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Number: 3979
Continent: Africa
Region: East
Place Names: Tanzania, Kenya, Uganda
Year of Origin: 1891
Title: Map of the German Emin Pasha Expedition according to the Itinerary of Dr. Carl Peters
Sub-Title:
Language: English
Publish Origin: London
Height: 64.8
Width: 73.2
Units: centimeters
Size Class.: Medium
Scale: 1 : 1,750,000
Color Type: Outline Color
Images of this map are not yet available.
Cartographer: Carl Peters
Engraver: Eduard Gaebler
Publisher: Gaebler (Ward, Lock and Co.)
Other Contributors:
Northernmost Latitude: 2.9
Southernmost Latitude: -7.3
Westernmost Longitude: 30.5
Easternmost Longitude: 42.0
Measurement Notes: on map
Notes: [Ruderman source# 78363] East Africa and the route taken by the German explorer Carl Peters. This scarce map was included in the English translation of Peters's work (published in the same year as the German original), named New Light on Dark Africa, although most editions today are found lacking the map. The map shows the region from the Indian Ocean inland to the vicinity of Lake Victoria, showing the region now part of Kenya, Tanzania, Uganda, Rwanda, and Burundi. This part of the continent remained little mapped until the systematic surveying undertaken by German scientists in conjunction with colonization efforts. The map shows a number of rivers, settlements, lakes, and more around the region. Some of the regions shown are recently renamed by the German colonizers, including the Kaiser Wilhelm II Mountains and the Friedrich Franz Mountains. The map shows the line of an Anglo-German treaty that extended the German sphere of influence only south of Lake Victoria. Carl Peters's route up the Tana River is marked, along with a number of points of importance and all the locations at which Peters planted a German flag - an overt act of defiance against the British authorities. The Emin Pasha Expedition This map shows the route of Peters's 1888 expedition that was purportedly undertaken to support the German-born Ottoman ruler of the region, "Emin" Pasha. Cuttoff from the rest of the world by an Islamic revolt, his letters managed to arrive back in Europe where he gained popular support. A British expedition by Henry Morton Stanley was sent up the Congo River to relieve the Emin, as was Carl Peters. However, once in Africa, Peters made the true intention of his expedition apparent. He was there to try to grow German influence in Uganda and Equatoria in an unsanctioned expedition, viewed by local British authorities as an illegal military encroachment. In 1890, Peters negotiated a treaty with the king of Uganda, and he cemented German rule in the region. Returning to Germany triumphant, Peters published his Die Deutsche Emin Pasha Expedition, translated into English as New Light in Dark Africa, which included this map to show the route of his expedition. Dr. Carl Peters Carl Peters was a stringent proponent of German colonization, being the founder of the Society for German Colonization and a staunch nationalist. Just before the Berlin Conference in 1884, he traveled to East Africa to try and renegotiate treaties with local tribes, which Otto von Bismarck disapproved of as this latter feared for Anglo-German relations. However, Peters forced von Bismarck's hand by offering to sell the negotiated lands to King Leopold II. Over the next few years, Peters further established himself as the foremost proponent of German colonization of East Africa and negotiated further treaties - often without Bismarck's approval - that cemented Germany as a colonial power in the region. As a reward for his efforts, Peters was appointed as the Imperial High Commissioner for the Kilimanjaro Region. By 1896, however, he had made a name for himself as too brutal even for European imperialist sensibilities to handle, and he reached a breaking point when he executed one of his concubines and her lover and razed both of their villages. He was recalled to Berlin but fled to London before he could be tried. He spent the rest of his career involved in Rhodesia and was pardoned posthumously by Hitler.]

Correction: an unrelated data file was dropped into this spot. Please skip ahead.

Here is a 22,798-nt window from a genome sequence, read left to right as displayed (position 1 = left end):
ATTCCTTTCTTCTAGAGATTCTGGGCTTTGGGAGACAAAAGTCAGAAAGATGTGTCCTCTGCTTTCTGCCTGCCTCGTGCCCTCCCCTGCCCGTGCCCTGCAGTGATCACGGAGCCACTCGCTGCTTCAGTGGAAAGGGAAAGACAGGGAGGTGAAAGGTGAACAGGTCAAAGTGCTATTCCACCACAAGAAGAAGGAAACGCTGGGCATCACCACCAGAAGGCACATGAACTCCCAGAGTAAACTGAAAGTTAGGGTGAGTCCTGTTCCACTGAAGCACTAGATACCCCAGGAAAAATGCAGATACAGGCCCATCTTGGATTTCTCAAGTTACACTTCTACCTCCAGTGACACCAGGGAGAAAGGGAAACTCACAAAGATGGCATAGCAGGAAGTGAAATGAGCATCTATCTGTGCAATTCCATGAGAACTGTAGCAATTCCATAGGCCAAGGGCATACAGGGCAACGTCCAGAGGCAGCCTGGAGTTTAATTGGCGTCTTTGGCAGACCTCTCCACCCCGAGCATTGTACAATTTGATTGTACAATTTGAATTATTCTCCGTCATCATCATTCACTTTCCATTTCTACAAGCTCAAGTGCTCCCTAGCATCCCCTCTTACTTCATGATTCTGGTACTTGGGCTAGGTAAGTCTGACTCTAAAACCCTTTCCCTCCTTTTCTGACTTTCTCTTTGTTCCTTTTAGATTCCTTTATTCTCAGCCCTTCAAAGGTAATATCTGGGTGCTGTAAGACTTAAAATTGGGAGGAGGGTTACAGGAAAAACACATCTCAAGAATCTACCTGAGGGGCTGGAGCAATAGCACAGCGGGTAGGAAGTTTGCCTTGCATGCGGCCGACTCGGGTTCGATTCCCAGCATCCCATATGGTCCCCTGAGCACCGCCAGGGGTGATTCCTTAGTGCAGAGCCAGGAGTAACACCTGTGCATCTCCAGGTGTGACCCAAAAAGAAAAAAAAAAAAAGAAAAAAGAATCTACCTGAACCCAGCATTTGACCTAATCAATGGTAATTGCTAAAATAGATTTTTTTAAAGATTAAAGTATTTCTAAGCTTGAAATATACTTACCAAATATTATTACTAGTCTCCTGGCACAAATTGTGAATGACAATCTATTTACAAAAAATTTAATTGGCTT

Last updated: Mar 10, 2022